Tag: metafiction

  • The Monster At The End Of This Book

    The Monster At The End Of This Book

    The Monster At The End Of This Book by Jon Stone and Michael Smolin (1971) is possibly the most successful of the Little Golden Books published starring Sesame Street characters.

  • Fiction by Alice Munro, Nuanced Infidelity Short Story Analysis

    Fiction by Alice Munro, Nuanced Infidelity Short Story Analysis

    “Fiction” is a short story by Alice Munro (2009). From the title itself we might expect it to be metafictional. Sure enough, there are constant reminders to consider the role of fiction in our lives. I will tell you everything, and if I don’t tell you it means I don’t trust you or I have […]

  • The Really Ugly Duckling by Jon Scieszka and Lane Smith Analysis

    The Really Ugly Duckling by Jon Scieszka and Lane Smith Analysis

    Earlier this month I wrote a post on Teaching Kids How To Structure A Story. Earlier this week I looked closely at Mac Barnett and Jon Klassen’s Sam and Dave Dig A Hole to show how this classic story structure can be turned upside down, ironically. Today ‘s story is The Really Ugly Duckling. The Stinky Cheese Man…

  • What is a heterotopia?

    What is a heterotopia?

    I have previously written about utopias, snail under the leaf settings, idylls and dystopias. I thought I had -topias covered. Then I came across the word heterotopia. What’s that, now? Foucault uses the term “heterotopia” to describe spaces that have more layers of meaning or relationships to other places than immediately meet the eye. In…

  • The River Between Us by Richard Peck

    The River Between Us by Richard Peck

    The River Between Us is a middle grade novel by American writer Richard Peck.

  • Storytelling Notes On A Series Of Unfortunate Events (2017)

    Storytelling Notes On A Series Of Unfortunate Events (2017)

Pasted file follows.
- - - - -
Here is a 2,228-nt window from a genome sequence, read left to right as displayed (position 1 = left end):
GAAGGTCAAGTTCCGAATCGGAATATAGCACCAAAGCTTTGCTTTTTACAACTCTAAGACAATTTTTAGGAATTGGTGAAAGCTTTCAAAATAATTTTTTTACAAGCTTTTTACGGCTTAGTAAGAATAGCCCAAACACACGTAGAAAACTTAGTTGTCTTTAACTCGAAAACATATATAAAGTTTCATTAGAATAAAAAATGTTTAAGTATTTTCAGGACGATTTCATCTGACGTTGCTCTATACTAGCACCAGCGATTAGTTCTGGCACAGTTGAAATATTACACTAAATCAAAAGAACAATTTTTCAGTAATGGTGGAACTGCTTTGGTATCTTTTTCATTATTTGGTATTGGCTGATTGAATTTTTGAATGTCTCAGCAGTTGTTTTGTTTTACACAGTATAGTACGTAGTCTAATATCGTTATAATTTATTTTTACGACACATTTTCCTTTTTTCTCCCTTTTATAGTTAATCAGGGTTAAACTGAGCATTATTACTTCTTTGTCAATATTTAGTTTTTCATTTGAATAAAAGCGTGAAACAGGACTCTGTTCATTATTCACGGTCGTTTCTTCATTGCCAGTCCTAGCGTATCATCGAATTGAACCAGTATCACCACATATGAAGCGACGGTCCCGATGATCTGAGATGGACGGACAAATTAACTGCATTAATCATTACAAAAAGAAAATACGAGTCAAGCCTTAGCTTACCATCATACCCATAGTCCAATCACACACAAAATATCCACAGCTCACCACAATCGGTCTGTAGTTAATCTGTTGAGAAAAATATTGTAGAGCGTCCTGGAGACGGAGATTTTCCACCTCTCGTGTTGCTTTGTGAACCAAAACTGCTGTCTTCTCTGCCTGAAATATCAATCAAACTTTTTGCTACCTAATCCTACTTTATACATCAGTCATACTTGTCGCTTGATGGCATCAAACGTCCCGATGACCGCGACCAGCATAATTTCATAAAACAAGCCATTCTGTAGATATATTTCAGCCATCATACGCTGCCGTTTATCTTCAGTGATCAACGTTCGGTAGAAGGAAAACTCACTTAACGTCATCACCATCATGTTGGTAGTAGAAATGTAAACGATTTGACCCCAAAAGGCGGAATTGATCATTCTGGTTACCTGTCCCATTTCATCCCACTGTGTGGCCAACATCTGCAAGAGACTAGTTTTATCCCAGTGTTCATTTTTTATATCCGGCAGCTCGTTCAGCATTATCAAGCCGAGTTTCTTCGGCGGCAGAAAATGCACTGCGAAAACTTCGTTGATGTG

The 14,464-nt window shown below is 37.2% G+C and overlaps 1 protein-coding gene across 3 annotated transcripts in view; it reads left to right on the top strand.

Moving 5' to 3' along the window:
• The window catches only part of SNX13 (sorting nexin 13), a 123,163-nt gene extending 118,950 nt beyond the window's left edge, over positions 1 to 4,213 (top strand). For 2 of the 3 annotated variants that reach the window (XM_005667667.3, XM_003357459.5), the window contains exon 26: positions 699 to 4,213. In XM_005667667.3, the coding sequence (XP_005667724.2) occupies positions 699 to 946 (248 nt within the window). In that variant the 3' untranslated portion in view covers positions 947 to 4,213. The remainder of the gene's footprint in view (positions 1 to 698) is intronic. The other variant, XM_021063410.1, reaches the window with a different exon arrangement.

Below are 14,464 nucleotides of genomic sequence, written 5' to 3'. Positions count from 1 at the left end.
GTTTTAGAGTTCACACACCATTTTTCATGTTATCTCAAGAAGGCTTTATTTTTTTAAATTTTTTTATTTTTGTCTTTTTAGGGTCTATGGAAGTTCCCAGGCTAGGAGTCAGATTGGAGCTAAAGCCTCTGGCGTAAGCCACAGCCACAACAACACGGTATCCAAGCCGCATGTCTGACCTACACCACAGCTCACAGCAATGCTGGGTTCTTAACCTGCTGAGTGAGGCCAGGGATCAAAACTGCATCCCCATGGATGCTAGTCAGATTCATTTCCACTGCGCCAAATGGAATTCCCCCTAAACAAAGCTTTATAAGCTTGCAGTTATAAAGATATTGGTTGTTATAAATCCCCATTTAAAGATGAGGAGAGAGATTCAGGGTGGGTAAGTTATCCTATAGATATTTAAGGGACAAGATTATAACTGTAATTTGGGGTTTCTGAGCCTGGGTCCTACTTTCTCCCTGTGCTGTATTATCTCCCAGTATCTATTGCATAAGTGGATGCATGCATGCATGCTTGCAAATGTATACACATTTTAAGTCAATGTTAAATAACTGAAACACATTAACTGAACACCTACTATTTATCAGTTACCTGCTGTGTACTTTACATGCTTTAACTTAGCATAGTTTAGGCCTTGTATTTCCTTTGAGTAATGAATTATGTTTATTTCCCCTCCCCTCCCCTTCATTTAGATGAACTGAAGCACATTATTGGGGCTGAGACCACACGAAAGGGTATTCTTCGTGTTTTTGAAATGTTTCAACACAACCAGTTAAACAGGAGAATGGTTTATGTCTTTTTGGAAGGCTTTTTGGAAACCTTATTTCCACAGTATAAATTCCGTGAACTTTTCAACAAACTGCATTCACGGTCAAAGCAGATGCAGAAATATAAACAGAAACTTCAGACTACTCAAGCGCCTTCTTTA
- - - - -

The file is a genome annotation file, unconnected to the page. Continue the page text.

Daniel Handler wrote the teleplay (as well as the books) to the Netflix adaptation of A Series Of Unfortunate Events. The author’s voice and politics come through loud and clear.

  • The Great Fusilli Courage The Cowardly Dog

    The Great Fusilli Courage The Cowardly Dog

    STORY STRUCTURE OF THE GREAT FUSILLI The Great Fusilli is the last Courage story of season one and it is fitting that the creators have made a work of metafiction — in other words, the audience is reminded that they are watching a TV show. WEAKNESS/NEED Courage: That it’s up to him to save the…

  • King Ramses’ Curse Courage The Cowardly Dog

    King Ramses’ Curse Courage The Cowardly Dog

    In the “King Ramses’ Curse” episode of Courage the Cowardly Dog we have three plagues — since storytelling loves The Rule Of Three — and the plagues comprise a mixture of ancient and comically modern curses. This horror comedy for children takes inspiration from ancient holy texts such as found in the Bible and in the…

  • The Lost Thing By Shaun Tan Analysis

    The Lost Thing By Shaun Tan Analysis

    “The Lost Thing” is an Australian postmodern picture book by Shaun Tan.

  • This Book Just Ate My Dog by Richard Byrne (2014) Analysis

    This Book Just Ate My Dog by Richard Byrne (2014) Analysis

    This Book Just Ate My Dog is a great example of both. Part way through the story the reader is yanked out of it, reminded in no uncertain terms that this thing they’re holding… yeah, it’s a book. It’s a physical object. **SPOILER ALERT** The dog disappears into the gutter. I have seen little kids find…

  • What Is Metafiction, Anyway?

    What Is Metafiction, Anyway?

    Metafiction is a story which draws attention to its status as a story. In Metafiction: the Theory and Practice of Self-Conscious Fiction (1984) Patricia Waugh defines metafiction as “fictional writing which self-consciously and systematically draws attention to its status as an artifact in order to pose questions about the relationship between fiction and reality.“ “Its relationship to…

  • Lampshading in storytelling. What is that?

    Lampshading in storytelling. What is that?

    “Lampshading” is one of my favourite and least favourite writer tricks: It’s where you acknowledge a shortcoming in your plot through some dialogue, usually jokey, as a way of winking at the audience and moving on.